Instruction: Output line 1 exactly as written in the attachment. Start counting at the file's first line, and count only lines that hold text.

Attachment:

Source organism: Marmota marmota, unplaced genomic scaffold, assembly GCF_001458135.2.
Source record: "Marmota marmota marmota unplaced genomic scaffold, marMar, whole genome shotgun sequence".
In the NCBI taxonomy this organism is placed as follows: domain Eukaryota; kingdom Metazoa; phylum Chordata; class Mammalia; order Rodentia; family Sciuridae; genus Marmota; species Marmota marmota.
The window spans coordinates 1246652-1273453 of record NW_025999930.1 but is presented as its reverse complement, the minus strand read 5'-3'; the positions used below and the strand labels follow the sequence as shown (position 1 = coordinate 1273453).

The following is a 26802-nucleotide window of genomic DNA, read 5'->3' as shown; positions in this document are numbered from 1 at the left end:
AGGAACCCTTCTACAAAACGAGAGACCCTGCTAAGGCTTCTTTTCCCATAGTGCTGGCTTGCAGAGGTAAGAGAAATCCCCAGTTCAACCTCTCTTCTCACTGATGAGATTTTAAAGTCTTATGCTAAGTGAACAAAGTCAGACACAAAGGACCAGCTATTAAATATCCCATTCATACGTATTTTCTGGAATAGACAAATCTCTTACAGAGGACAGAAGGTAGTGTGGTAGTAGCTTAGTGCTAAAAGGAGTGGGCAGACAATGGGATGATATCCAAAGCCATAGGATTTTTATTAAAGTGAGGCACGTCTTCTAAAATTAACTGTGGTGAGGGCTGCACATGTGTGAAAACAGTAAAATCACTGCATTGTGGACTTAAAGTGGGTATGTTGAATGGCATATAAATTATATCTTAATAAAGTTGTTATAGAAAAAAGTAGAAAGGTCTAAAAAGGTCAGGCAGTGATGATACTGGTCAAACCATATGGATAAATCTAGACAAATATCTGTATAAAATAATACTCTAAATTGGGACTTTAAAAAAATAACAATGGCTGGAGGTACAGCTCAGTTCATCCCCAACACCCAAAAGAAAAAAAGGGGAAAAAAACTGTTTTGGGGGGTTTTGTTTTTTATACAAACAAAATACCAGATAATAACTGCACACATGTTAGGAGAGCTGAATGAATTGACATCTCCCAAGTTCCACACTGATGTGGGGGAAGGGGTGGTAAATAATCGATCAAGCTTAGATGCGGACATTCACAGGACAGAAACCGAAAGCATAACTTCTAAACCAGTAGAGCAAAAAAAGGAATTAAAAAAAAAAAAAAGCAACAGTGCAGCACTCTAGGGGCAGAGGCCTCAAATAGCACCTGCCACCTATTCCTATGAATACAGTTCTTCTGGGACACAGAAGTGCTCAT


Source organism: Marmota marmota, unplaced genomic scaffold, assembly GCF_001458135.2.